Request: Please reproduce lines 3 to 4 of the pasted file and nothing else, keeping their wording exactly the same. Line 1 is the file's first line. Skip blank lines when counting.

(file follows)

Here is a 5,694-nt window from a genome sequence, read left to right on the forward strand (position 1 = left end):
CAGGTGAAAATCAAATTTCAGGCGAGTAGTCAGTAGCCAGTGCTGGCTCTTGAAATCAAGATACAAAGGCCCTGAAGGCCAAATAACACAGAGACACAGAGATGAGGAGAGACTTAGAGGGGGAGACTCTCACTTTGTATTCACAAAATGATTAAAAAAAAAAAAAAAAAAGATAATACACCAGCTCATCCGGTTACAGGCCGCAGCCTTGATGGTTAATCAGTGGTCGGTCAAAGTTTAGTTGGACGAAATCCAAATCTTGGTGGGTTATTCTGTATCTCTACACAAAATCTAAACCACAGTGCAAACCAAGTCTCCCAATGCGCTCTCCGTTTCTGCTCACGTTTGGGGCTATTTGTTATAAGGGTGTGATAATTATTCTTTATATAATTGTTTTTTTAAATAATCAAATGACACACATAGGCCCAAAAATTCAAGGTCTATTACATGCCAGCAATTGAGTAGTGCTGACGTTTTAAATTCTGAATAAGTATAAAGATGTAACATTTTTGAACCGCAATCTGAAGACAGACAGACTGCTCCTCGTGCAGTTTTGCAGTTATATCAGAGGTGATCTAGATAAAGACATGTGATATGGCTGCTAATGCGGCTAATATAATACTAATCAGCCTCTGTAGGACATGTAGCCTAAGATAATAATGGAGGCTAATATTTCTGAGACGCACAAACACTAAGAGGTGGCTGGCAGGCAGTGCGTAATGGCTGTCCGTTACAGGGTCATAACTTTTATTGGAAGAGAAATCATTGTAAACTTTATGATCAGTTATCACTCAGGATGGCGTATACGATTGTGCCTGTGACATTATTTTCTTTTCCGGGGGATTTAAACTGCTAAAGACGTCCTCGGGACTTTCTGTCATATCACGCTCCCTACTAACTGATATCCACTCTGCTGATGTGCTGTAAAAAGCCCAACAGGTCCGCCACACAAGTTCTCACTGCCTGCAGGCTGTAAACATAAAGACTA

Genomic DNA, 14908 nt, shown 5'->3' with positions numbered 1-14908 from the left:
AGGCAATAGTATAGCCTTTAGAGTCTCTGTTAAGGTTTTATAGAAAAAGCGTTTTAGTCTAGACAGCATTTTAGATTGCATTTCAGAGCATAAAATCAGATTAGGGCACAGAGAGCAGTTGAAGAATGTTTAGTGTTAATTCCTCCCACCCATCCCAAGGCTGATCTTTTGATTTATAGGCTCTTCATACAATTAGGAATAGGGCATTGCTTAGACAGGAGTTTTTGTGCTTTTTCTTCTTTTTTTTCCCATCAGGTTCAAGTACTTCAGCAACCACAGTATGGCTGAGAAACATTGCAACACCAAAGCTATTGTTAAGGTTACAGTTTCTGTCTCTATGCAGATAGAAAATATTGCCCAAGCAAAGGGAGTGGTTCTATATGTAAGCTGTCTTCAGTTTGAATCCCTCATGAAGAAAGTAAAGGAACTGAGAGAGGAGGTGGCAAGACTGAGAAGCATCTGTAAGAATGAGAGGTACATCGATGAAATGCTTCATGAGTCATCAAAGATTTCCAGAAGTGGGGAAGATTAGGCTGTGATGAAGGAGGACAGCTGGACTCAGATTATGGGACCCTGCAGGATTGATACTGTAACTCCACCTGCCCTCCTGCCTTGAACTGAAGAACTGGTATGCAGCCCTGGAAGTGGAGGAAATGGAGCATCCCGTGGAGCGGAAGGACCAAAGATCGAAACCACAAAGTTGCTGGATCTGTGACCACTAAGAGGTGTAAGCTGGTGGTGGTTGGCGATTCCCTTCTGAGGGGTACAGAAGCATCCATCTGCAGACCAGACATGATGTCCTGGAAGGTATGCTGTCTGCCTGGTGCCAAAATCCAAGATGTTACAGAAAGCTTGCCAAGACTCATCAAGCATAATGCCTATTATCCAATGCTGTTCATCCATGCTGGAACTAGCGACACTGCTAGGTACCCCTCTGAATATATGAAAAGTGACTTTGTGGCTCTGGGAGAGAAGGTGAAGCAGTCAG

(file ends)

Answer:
Genomic DNA, 14908 nt, shown 5'->3' with positions numbered 1-14908 from the left:
AGGCAATAGTATAGCCTTTAGAGTCTCTGTTAAGGTTTTATAGAAAAAGCGTTTTAGTCTAGACAGCATTTTAGATTGCATTTCAGAGCATAAAATCAGATTAGGGCACAGAGAGCAGTTGAAGAATGTTTAGTGTTAATTCCTCCCACCCATCCCAAGGCTGATCTTTTGATTTATAGGCTCTTCATACAATTAGGAATAGGGCATTGCTTAGACAGGAGTTTTTGTGCTTTTTCTTCTTTTTTTTCCCATCAGGTTCAAGTACTTCAGCAACCACAGTATGGCTGAGAAACATTGCAACACCAAAGCTATTGTTAAGGTTACAGTTTCTGTCTCTATGCAGATAGAAAATATTGCCCAAGCAAAGGGAGTGGTTCTATATGTAAGCTGTCTTCAGTTTGAATCCCTCATGAAGAAAGTAAAGGAACTGAGAGAGGAGGTGGCAAGACTGAGAAGCATCTGTAAGAATGAGAGGTACATCGATGAAATGCTTCATGAGTCATCAAAGATTTCCAGAAGTGGGGAAGATTAGGCTGTGATGAAGGAGGACAGCTGGACTCAGATTATGGGACCCTGCAGGATTGATACTGTAACTCCACCTGCCCTCCTGCCTTGAACTGAAGAACTGGTATGCAGCCCTGGAAGTGGAGGAAATGGAGCATCCCGTGGAGCGGAAGGACCAAAGATCGAAACCACAAAGTTGCTGGATCTGTGACCACTAAGAGGTGTAAGCTGGTGGTGGTTGGCGATTCCCTTCTGAGGGGTACAGAAGCATCCATCTGCAGACCAGACATGATGTCCTGGAAGGTATGCTGTCTGCCTGGTGCCAAAATCCAAGATGTTACAGAAAGCTTGCCAAGACTCATCAAGCATAATGCCTATTATCCAATGCTGTTCATCCATGCTGGAACTAGCGACACTGCTAGGTACCCCTCTGAATATATGAAAAGTGACTTTGTGGCTCTGGGAGAGAAGGTGAAGCAGTCAG